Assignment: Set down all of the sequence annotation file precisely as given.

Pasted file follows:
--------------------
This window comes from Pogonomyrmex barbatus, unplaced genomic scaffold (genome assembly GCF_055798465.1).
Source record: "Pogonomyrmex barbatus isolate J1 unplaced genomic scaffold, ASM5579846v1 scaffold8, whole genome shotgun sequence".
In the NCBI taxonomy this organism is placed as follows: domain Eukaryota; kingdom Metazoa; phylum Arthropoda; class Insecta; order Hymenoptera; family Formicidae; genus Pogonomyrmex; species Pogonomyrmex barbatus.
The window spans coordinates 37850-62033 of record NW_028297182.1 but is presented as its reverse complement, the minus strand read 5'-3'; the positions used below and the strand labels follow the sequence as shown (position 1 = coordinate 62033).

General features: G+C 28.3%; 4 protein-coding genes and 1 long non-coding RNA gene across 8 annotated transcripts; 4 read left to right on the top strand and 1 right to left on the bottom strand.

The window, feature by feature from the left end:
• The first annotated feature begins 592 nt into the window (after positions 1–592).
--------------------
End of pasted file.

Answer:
This window comes from Pogonomyrmex barbatus, unplaced genomic scaffold (genome assembly GCF_055798465.1).
Source record: "Pogonomyrmex barbatus isolate J1 unplaced genomic scaffold, ASM5579846v1 scaffold8, whole genome shotgun sequence".
In the NCBI taxonomy this organism is placed as follows: domain Eukaryota; kingdom Metazoa; phylum Arthropoda; class Insecta; order Hymenoptera; family Formicidae; genus Pogonomyrmex; species Pogonomyrmex barbatus.
The window spans coordinates 37850-62033 of record NW_028297182.1 but is presented as its reverse complement, the minus strand read 5'-3'; the positions used below and the strand labels follow the sequence as shown (position 1 = coordinate 62033).

General features: G+C 28.3%; 4 protein-coding genes and 1 long non-coding RNA gene across 8 annotated transcripts; 4 read left to right on the top strand and 1 right to left on the bottom strand.

The window, feature by feature from the left end:
• The first annotated feature begins 592 nt into the window (after positions 1–592).